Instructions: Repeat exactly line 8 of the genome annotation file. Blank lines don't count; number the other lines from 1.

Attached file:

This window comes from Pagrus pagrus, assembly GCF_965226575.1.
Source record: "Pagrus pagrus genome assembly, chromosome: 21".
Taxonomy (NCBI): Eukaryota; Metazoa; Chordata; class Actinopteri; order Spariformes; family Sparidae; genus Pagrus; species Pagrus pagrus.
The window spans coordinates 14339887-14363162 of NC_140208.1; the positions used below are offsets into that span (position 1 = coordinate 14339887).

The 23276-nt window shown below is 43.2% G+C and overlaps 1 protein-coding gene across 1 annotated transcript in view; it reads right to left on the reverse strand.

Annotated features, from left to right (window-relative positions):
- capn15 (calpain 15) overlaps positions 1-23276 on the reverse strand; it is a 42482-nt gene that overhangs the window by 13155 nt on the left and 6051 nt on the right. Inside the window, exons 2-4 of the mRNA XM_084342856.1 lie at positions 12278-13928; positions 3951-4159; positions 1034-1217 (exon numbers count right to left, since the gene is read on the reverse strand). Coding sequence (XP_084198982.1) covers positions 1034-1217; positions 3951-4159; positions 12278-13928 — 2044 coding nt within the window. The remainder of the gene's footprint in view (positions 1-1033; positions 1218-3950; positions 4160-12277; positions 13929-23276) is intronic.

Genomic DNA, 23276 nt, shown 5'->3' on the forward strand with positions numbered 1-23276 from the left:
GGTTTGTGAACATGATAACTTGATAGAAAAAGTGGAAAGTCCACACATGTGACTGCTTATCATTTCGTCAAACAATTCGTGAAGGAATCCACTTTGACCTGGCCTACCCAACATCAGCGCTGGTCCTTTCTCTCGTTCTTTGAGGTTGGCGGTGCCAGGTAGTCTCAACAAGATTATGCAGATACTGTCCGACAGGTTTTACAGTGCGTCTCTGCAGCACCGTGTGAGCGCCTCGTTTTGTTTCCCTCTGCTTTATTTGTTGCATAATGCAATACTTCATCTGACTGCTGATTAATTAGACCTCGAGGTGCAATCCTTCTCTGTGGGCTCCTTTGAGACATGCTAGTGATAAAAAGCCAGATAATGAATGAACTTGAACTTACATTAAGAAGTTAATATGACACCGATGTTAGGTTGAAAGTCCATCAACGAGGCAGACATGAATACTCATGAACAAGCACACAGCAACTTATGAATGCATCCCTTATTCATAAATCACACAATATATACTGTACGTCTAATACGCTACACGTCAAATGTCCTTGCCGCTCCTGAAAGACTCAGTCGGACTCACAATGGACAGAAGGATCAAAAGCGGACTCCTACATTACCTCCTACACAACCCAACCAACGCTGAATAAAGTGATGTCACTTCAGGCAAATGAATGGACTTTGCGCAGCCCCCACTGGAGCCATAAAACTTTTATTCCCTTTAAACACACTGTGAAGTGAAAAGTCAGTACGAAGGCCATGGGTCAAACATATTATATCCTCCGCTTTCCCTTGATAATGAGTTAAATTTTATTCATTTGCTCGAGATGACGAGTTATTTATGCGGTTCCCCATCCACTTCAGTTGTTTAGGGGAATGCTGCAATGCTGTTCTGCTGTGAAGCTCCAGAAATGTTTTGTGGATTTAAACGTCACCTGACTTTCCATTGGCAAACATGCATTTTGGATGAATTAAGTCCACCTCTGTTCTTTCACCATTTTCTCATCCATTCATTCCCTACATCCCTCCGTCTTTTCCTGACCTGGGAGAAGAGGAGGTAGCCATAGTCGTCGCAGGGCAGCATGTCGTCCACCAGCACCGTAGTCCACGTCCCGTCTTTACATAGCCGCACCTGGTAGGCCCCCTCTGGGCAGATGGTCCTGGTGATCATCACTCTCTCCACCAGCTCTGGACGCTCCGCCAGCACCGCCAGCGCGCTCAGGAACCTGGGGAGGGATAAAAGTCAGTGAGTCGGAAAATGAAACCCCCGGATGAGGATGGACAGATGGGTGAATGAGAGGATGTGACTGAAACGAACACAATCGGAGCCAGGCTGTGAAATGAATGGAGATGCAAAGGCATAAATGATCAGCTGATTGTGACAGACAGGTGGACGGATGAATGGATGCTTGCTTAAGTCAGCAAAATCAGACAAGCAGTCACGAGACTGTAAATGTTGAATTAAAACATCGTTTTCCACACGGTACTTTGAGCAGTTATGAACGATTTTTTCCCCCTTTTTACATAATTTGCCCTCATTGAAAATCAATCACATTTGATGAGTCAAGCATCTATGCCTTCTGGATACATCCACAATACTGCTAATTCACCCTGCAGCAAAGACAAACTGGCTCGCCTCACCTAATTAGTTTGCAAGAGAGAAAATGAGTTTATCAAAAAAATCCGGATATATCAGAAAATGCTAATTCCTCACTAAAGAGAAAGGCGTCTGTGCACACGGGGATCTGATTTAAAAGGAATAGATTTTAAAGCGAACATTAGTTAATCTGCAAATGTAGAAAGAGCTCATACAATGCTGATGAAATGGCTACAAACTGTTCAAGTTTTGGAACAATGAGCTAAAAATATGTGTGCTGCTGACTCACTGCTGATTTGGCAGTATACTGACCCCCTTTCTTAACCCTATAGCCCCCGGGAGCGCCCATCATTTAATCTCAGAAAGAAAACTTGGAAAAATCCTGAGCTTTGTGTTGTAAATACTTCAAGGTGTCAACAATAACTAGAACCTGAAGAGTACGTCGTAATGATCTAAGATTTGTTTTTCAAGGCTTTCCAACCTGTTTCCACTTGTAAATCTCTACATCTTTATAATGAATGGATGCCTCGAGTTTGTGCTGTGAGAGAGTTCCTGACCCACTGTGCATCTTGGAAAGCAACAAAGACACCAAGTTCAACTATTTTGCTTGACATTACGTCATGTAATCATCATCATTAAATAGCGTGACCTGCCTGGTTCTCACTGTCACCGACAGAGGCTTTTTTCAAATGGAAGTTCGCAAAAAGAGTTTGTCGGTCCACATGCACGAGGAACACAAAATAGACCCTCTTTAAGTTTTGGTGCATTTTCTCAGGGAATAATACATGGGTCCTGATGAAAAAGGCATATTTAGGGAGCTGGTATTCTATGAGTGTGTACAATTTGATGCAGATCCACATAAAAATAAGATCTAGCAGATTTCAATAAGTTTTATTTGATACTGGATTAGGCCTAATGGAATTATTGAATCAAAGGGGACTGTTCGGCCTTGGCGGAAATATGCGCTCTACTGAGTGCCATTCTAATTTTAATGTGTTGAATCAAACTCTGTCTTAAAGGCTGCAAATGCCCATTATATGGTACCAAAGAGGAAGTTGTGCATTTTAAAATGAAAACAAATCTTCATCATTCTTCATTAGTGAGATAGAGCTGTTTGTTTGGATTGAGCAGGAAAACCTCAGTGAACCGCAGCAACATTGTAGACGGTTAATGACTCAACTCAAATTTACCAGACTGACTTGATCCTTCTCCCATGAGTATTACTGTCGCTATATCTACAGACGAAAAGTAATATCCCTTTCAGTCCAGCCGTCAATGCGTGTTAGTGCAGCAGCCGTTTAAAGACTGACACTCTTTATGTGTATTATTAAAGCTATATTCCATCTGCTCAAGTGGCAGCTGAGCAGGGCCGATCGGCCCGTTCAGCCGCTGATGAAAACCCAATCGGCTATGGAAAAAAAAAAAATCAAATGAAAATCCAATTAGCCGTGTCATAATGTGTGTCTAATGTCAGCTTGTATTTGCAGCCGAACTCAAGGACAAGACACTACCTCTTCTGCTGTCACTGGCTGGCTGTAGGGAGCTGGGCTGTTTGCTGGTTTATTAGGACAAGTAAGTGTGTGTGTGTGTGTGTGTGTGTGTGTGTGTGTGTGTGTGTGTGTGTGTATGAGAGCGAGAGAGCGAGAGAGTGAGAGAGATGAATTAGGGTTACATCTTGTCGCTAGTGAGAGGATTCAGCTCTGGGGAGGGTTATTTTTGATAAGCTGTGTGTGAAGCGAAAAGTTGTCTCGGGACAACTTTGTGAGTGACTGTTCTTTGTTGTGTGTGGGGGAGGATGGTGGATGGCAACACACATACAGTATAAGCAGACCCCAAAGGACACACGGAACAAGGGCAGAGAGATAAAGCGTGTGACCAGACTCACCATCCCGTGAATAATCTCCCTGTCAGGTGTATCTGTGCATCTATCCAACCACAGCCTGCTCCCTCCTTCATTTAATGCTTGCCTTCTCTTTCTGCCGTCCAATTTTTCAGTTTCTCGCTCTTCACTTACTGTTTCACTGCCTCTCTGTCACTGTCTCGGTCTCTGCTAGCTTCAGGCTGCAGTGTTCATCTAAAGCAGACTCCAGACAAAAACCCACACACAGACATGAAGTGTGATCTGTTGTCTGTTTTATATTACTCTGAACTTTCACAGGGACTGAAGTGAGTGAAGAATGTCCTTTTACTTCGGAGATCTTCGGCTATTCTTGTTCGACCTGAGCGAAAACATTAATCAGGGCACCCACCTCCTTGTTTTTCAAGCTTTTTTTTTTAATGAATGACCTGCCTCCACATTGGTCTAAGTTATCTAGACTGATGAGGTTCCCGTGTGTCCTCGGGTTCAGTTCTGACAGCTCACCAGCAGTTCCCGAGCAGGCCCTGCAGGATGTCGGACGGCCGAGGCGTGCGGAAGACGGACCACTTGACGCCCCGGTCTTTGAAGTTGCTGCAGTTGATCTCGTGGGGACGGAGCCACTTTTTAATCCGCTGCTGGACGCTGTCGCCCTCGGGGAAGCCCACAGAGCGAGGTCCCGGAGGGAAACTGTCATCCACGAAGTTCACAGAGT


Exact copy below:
Genomic DNA, 23276 nt, shown 5'->3' on the forward strand with positions numbered 1-23276 from the left: